#Open journalism No news is bad news

Your contributions will help us continue to deliver the stories that are important to you

Support The Journal
Dublin: 2°C Sunday 5 December 2021
Advertisement

'When you engage with your own language, there's something very healing for the soul'

The director of Arracht, an Irish language film about the famine, speaks to us.

THERE’S A SCENE in the Irish film Arracht – out this weekend after a Covid-caused wait – where the main character stands in a narrow stretch of water. His ribs are visible, his muscles taut. He’s in the grip of hunger and grief. The scene lays bare the impact of the Great Famine on Irish people: the despair, the starvation.

The film itself, directed and written by Tom Sullivan, takes its name from the Irish word for monster. In Arracht, the monster is the Famine, but it’s also grief, and it’s almost literally also a monstrous character who wreaks havoc against the wishes of those around them.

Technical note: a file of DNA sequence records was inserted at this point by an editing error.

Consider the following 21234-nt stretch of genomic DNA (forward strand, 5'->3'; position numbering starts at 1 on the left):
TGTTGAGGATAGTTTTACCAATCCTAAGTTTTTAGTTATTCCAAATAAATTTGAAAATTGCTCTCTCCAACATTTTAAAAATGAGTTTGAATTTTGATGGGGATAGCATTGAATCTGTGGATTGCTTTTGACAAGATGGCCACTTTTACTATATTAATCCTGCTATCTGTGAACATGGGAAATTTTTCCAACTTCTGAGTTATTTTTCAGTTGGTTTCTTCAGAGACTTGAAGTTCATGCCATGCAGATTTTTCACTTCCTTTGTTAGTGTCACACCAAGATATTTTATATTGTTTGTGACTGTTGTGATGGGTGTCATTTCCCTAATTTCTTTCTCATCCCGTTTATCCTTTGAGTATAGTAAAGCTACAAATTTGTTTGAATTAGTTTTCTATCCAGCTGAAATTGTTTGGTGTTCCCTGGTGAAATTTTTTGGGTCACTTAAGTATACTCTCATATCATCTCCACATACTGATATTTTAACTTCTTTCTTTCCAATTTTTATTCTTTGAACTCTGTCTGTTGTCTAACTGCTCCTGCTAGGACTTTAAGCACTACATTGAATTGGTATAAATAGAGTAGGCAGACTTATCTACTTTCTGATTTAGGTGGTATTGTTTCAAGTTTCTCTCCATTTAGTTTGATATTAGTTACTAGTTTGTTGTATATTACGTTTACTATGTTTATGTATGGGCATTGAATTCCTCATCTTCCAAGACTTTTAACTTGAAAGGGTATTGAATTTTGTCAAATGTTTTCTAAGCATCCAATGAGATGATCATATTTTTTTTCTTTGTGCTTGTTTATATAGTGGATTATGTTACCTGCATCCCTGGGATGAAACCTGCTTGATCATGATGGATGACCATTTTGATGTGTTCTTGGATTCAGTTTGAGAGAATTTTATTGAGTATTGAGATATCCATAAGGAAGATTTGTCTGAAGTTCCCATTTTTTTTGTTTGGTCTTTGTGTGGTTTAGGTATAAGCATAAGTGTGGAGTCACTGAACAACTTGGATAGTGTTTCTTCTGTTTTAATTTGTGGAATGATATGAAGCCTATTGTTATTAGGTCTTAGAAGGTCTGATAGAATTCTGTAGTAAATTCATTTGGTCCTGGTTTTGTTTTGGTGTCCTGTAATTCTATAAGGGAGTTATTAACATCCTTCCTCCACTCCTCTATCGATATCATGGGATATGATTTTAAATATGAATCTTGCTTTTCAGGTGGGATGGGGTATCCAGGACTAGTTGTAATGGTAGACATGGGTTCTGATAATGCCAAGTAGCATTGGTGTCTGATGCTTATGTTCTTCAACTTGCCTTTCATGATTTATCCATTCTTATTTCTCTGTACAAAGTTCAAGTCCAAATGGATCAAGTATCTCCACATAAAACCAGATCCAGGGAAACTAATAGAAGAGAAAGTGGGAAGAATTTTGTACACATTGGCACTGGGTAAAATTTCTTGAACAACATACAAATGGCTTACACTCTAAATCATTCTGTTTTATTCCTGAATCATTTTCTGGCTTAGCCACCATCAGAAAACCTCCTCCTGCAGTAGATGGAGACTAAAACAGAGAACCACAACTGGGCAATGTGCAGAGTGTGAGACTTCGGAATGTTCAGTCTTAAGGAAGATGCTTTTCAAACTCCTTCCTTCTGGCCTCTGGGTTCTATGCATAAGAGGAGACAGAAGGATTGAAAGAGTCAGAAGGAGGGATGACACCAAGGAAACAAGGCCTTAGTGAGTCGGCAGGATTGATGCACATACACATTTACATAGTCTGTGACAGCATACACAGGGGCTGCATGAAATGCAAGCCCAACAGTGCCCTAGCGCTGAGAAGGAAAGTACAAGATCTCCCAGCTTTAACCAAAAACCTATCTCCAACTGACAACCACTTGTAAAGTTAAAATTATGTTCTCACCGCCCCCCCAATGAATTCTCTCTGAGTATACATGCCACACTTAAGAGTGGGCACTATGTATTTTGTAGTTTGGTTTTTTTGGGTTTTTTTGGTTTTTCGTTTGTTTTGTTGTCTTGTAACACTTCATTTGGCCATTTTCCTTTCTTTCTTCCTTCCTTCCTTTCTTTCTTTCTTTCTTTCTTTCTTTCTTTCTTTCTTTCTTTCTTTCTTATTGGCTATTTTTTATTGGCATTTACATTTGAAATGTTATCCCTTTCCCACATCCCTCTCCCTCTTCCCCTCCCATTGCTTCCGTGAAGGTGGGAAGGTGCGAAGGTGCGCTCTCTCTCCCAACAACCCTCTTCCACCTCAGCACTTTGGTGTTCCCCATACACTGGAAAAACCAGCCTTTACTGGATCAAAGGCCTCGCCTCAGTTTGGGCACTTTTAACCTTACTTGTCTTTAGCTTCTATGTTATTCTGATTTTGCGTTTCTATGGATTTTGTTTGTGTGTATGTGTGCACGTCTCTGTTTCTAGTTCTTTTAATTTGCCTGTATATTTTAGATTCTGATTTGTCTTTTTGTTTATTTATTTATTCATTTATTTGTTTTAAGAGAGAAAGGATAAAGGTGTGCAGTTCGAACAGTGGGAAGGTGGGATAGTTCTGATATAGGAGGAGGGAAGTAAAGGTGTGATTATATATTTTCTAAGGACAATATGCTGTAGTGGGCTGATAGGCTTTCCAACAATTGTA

Arracht is a film about when the peaceful existence of a young family is threatened by monsters, and how those monsters haunt the father – farmer Colmán Sharkey (played by Dónall Ó Héalaí) – for years after.

It was made in the Irish language, with some short sections in English, under Cine4, a partnership between TG4, Fís Éireann/Screen Ireland and the Broadcasting Authority of Ireland which was set up to develop original feature films in Irish.